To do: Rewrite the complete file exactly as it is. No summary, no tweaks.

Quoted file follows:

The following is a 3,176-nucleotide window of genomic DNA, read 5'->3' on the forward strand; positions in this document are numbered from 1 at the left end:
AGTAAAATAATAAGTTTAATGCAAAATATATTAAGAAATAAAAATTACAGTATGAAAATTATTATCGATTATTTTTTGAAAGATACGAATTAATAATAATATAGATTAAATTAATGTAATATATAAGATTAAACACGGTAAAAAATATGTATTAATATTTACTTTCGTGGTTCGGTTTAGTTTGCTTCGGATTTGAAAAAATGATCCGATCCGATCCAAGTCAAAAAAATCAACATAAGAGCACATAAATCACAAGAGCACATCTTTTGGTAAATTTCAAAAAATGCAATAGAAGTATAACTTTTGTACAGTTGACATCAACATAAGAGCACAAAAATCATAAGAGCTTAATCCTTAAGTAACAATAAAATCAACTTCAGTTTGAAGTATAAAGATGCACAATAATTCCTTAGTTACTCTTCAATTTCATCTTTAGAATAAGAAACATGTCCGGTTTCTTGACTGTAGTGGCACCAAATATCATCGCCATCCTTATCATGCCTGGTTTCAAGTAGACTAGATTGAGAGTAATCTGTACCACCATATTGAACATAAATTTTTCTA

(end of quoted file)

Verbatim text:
The following is a 3,176-nucleotide window of genomic DNA, read 5'->3' on the forward strand; positions in this document are numbered from 1 at the left end:
AGTAAAATAATAAGTTTAATGCAAAATATATTAAGAAATAAAAATTACAGTATGAAAATTATTATCGATTATTTTTTGAAAGATACGAATTAATAATAATATAGATTAAATTAATGTAATATATAAGATTAAACACGGTAAAAAATATGTATTAATATTTACTTTCGTGGTTCGGTTTAGTTTGCTTCGGATTTGAAAAAATGATCCGATCCGATCCAAGTCAAAAAAATCAACATAAGAGCACATAAATCACAAGAGCACATCTTTTGGTAAATTTCAAAAAATGCAATAGAAGTATAACTTTTGTACAGTTGACATCAACATAAGAGCACAAAAATCATAAGAGCTTAATCCTTAAGTAACAATAAAATCAACTTCAGTTTGAAGTATAAAGATGCACAATAATTCCTTAGTTACTCTTCAATTTCATCTTTAGAATAAGAAACATGTCCGGTTTCTTGACTGTAGTGGCACCAAATATCATCGCCATCCTTATCATGCCTGGTTTCAAGTAGACTAGATTGAGAGTAATCTGTACCACCATATTGAACATAAATTTTTCTA